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Last Updated: Wednesday, 25 January 2006, 11:31 GMT
Snowy Davos goes back to business
By Tim Weber
Business Editor, BBC News website, in Davos

The annual meeting of the World Economic Forum (WEF) is under way, and for five days it will be the subject of much attention, fascination and wrath.

Angelina Jolie, Hollywood star and UNHCR goodwill ambassador
Angelina Jolie is just one of the Hollywood stars attending

Let's schmooze again.

It's the last week of January and, like they do every year, more than 2,300 high-powered executives and politicians are descending on snow-bound Davos, high up in the Swiss Alps.

Mix them with a brace of hot inventors, the bosses of aid organisations and social enterprises, and religious leaders, and then add a sprinkling of stars - Bono, Michael Douglas, Angelina Jolie and Peter Gabriel among them - and you have the world's ultimate networking event.

It's a chance to rub shoulders with Bill Gates and Michael Dell, talk to Sir Richard Branson and Intel boss Craig Barrett, track down the founders of Google and the boss of Coca Cola, and listen to Chinese Vice Premier Zeng Peiyan and Germany's new Chancellor, Angela Merkel.

The Davos congress hall has all the charm of a nuclear bunker (which its lower basements are).

It is also surrounded by barbed wire, more than 5,500 heavily armed soldiers and police officers, and numerous checkpoints.

But despite this, the throngs of millionaires pack happily into its 1970s interior to talk and listen.

At the last count, the organisers had scheduled 243 official events for the four-and-a-half days of Davos. At times, eight or nine sessions are running in parallel.

Back to business

Last year, the agenda was heavy with the world's problems and calls for corporate social responsibility.

Bill Clinton, Bill Gates, Thabo Mbeki, Tony Blair, Bono and Olusegun Obasanjo in Davos 2005
Where business meets stars meets politicians

It went down well with the public and stars like anti-poverty campaigner and rock singer Bono, who praised Davos and its participants.

But some business people were grumbling, bemoaning a lack of hard business issues on the menu.

The organisers have listened to the people who foot the bill for this annual Alpine extravaganza.

Topping the agenda is a series of workshops tailored for chief executives.

They will explore how to steer their companies past global trade disruptions, and the challenges of the digital age.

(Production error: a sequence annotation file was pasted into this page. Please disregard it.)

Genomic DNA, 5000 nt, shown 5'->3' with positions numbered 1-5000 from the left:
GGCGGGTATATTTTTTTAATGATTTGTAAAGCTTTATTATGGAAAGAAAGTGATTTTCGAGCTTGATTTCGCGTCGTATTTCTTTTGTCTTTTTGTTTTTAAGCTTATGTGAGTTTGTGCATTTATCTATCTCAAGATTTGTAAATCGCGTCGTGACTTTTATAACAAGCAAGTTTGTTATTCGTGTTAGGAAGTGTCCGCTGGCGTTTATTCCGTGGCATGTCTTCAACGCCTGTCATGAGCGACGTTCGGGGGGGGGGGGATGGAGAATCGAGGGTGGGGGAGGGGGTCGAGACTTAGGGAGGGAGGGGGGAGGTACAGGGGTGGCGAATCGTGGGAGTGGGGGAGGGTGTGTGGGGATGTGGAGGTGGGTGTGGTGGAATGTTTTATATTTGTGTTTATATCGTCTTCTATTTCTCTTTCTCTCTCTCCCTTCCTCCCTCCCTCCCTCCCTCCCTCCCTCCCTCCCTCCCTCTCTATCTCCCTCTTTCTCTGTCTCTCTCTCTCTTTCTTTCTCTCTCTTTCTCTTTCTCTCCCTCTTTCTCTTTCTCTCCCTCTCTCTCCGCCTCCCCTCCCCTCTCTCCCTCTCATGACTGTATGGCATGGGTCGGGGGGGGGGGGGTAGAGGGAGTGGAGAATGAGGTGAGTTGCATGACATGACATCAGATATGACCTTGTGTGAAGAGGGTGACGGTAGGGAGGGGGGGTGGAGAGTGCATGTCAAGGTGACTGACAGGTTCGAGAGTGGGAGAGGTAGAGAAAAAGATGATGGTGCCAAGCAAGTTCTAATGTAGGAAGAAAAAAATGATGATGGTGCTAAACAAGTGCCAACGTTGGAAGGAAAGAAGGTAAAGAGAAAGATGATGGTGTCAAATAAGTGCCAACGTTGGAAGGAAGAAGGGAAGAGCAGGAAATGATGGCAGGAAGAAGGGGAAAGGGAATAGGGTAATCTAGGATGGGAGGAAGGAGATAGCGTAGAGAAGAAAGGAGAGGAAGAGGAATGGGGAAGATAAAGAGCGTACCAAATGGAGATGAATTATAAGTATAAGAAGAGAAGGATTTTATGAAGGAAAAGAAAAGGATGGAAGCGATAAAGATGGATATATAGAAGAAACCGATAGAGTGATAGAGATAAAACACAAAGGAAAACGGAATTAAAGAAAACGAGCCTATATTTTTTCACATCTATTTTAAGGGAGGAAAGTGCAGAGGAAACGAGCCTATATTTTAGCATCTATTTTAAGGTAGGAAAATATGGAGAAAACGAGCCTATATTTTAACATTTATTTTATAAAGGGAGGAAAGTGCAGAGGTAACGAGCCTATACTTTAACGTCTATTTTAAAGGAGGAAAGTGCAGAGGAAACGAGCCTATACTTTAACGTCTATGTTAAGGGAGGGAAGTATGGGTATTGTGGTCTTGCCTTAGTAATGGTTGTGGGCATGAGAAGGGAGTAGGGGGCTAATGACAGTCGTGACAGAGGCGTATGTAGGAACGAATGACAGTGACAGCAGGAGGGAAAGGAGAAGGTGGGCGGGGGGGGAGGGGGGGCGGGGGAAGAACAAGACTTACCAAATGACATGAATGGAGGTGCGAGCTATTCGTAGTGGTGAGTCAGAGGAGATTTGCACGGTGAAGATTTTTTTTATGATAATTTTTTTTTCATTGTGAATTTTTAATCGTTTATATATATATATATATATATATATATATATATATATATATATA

Some of the regular big Davos themes are close to the heart of business anyway: economic globalisation, the emergence of India and China, and the price of oil.

And with nearly 30 trade ministers in town, there will be attempts to restart the global trade talks that collapsed last December in Hong Kong.

Big political and ethical issues have not been forgotten, though.

The conference programme could double-up as a bullet point list of global woes: Aids, nationalism, human rights, terrorism, environmental problems, and collapsing trust in politicians and public institutions.

The need to act is huge.

The world is investing less than half the effort needed to meet the United Nations Millennium Development Goals, according to a survey commissioned by the forum.

Collecting business cards

Participants may debate the world's troubles, but they are unlikely to solve them.

Worker fixes World Economic Forum logo
2,340 people from 89 countries descend on Davos

For chief executives, it is an opportunity to explore the world their companies operate in - and some will offer help and advice.

Entrepreneurs welcome the chance to network and collect business cards.

The bosses of aid organisations hope for pledges of support, and to exert moral pressure on firms that fail to meet their standards.

Politicians, meanwhile, can negotiate in private or rope business in to help public causes.

Still, the organisers are convinced the forum can deliver something. They urge world leaders to seize the "creative imperative" and "learn how to unleash our creative potential to tackle the world's problems".

Critics of globalisation, though, deride the Davos meeting either as a useless talking shop or an all-powerful cabal to exploit the world's poorest nations.

Much rubbish is said at the Social Forum, and it is just as guilty of giving sway to special interests and monied people.
Bob Macdonald, London

They may hate Davos and all it stands for, but there will be few demonstrations in Switzerland.

Instead, protesters focus their energy on two rival meetings of the World Social Forum, in the capitals of Mali and Venezuela.

Party town

Davos would not be Davos without its lighter moments.

Some are provided in official sessions: Are out-of-body experiences for real? How do famous cartoonists see the world?

And if lust, gluttony, avarice, sloth, wrath, envy and pride can't explain what's happening today, the organisers of one session ask, what is the eighth deadly sin of the modern age?

Some observers may look for the answer at the many parties sweeping Davos.

The receptions and "night caps" are numerous, and not all participants will have the self-discipline required to enable them to turn up in time for the next morning's sessions.

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